The consumer litigants fighting Clearview AI Inc., one of its subsidiaries, and several of its leaders said there is no need for the court to reconsider its prior dismissal decision in an opposition filed on Thursday.
The sprawling multidistrict suit takes issue with practices underlying Clearview AI’s business model, which involved scraping the internet for photos of individuals, cataloging their unique faceprints, and selling access to its billions-deep biometric database to paying customers.
Last month, Law Street Media reported on the Clearview defendants’ bid to alter a February-issued decision denying their motion to dismiss. Therein, the defendants argued that Judge Sharon Johnson Coleman made clear errors of law and relied on false allegations to support a finding of subject matter jurisdiction.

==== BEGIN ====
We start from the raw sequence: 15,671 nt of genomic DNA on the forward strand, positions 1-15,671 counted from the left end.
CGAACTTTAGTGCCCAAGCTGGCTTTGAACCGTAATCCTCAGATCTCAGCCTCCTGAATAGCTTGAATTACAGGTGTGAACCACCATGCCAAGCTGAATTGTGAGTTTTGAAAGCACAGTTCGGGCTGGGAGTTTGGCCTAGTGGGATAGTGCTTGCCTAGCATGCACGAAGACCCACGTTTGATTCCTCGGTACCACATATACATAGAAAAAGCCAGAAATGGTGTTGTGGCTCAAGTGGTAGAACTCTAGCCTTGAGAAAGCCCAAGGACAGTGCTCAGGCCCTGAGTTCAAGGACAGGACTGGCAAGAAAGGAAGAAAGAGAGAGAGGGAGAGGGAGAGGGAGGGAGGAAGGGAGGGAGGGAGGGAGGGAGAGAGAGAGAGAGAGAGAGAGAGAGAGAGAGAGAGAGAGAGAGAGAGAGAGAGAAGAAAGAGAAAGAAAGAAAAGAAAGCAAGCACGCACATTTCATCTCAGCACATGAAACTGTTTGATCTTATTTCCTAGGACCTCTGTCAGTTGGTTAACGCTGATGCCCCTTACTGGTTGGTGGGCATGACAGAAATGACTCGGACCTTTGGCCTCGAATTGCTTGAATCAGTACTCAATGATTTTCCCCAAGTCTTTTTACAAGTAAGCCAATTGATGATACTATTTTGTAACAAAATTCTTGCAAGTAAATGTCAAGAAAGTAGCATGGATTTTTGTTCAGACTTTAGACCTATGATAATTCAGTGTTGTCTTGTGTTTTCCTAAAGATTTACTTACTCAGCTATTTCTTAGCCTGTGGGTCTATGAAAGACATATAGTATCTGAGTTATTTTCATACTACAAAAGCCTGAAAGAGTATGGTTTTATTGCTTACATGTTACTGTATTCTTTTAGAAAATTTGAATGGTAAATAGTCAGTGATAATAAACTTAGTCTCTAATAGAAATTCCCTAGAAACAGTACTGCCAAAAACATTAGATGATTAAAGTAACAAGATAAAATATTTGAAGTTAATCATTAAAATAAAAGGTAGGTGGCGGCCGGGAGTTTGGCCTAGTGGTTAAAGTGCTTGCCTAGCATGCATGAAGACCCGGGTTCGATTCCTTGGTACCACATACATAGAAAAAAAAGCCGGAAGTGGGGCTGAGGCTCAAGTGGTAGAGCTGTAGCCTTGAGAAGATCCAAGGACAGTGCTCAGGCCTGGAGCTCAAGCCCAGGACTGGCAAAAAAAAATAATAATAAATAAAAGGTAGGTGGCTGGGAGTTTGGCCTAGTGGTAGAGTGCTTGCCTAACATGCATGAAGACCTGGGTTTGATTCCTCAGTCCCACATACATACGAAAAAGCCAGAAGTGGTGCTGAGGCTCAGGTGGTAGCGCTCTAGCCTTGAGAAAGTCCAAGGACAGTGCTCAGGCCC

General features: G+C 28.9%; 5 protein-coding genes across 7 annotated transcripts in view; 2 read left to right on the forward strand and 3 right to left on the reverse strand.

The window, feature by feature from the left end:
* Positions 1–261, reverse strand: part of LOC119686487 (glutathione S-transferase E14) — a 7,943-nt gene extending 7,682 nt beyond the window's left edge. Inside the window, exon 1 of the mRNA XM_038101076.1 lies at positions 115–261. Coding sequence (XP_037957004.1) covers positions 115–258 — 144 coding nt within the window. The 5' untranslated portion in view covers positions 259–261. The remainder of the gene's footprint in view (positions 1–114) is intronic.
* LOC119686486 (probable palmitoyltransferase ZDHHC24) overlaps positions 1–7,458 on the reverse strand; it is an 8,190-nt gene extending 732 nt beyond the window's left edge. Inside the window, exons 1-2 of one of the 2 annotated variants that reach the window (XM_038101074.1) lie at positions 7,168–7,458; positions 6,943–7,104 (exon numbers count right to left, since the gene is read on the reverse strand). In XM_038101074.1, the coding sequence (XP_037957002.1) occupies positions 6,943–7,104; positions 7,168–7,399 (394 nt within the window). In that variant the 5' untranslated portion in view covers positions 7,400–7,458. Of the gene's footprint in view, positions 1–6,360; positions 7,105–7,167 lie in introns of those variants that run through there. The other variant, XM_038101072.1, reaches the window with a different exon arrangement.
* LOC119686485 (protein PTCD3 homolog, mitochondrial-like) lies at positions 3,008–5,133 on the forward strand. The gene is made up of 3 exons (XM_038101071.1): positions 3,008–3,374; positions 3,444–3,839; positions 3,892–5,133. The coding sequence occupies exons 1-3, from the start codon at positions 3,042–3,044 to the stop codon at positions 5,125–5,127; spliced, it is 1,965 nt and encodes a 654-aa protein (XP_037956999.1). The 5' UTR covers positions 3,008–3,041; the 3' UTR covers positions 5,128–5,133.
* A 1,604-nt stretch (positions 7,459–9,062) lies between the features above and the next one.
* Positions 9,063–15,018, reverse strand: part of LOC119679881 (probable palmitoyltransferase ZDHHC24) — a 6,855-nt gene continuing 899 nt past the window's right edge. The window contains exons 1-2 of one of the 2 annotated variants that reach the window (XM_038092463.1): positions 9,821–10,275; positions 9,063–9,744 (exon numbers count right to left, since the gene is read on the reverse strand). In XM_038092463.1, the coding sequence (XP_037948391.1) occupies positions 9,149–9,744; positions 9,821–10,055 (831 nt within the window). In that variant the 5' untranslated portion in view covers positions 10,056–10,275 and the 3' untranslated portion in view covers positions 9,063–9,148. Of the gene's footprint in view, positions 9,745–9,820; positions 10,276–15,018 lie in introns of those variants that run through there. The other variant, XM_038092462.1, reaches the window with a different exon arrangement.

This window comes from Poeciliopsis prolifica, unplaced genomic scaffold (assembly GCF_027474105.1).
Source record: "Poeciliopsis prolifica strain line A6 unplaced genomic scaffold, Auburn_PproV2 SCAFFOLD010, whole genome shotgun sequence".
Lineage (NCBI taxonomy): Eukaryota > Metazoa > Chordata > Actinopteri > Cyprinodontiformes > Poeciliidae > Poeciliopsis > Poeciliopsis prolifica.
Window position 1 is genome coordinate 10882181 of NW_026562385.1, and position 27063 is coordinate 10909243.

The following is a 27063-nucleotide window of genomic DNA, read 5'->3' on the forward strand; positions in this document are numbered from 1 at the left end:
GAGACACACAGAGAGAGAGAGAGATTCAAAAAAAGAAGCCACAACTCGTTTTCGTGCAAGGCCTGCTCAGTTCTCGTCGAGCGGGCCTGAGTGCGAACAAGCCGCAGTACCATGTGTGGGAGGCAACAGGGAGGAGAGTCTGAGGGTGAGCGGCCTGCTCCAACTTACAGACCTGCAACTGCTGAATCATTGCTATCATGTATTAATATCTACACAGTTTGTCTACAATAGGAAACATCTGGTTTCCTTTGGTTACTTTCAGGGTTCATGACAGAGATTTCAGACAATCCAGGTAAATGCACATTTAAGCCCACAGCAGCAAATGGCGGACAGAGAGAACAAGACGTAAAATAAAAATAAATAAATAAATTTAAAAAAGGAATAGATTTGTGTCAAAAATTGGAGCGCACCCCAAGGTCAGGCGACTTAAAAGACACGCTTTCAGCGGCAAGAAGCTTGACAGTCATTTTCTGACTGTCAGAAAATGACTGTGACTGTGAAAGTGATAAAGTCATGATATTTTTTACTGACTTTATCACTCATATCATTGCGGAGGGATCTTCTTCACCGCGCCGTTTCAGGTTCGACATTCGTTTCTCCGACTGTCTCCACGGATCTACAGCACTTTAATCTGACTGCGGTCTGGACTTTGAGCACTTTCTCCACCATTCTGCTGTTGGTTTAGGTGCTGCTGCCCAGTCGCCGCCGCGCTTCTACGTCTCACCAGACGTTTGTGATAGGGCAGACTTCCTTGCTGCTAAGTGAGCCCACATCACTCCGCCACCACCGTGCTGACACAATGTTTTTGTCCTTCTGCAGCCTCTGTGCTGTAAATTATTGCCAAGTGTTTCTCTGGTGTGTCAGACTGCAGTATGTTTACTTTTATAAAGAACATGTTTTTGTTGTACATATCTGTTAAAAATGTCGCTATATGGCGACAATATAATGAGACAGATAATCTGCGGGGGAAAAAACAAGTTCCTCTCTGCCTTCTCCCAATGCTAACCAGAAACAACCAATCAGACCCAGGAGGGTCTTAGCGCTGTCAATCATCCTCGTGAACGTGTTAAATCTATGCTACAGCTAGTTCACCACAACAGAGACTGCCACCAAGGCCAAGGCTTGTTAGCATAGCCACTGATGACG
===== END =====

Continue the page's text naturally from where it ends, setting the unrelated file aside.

This week’s opposition says that the defendants’ accusations against the court are “unfounded.” Instead, the plaintiffs dedicate page space to explaining why the court reached sound conclusions.
First, the plaintiffs assert that the court did not commit a manifest error of law in finding that the plaintiffs have Article III standing to assert their state claims. Notably, they respond to the defendants’ contention that the court failed to consider the holding in Ramirez v. TransUnion.
Not so, the opposition says. Pointing to another recent order by the court denying Macy’s Inc.’s motion to certify an interlocutory appeal, the plaintiffs say that reliance on TransUnion is misplaced because it considered a fundamentally different type of claim, defamation.
Here by contrast, the plaintiffs are faced with harm more analogous to trespass and intrusion upon seclusion because “[d]efendants obtained Plaintiffs’ and class members’ private information without their consent and deprived them of their ability to make informed decisions about the use of that information.”
The plaintiffs also support the court’s conclusion that certain defendants waived their personal jurisdiction and government-contractor defenses. “Defendants, again, seek to blame the Court for their failure to properly present the argument,” the opposition says.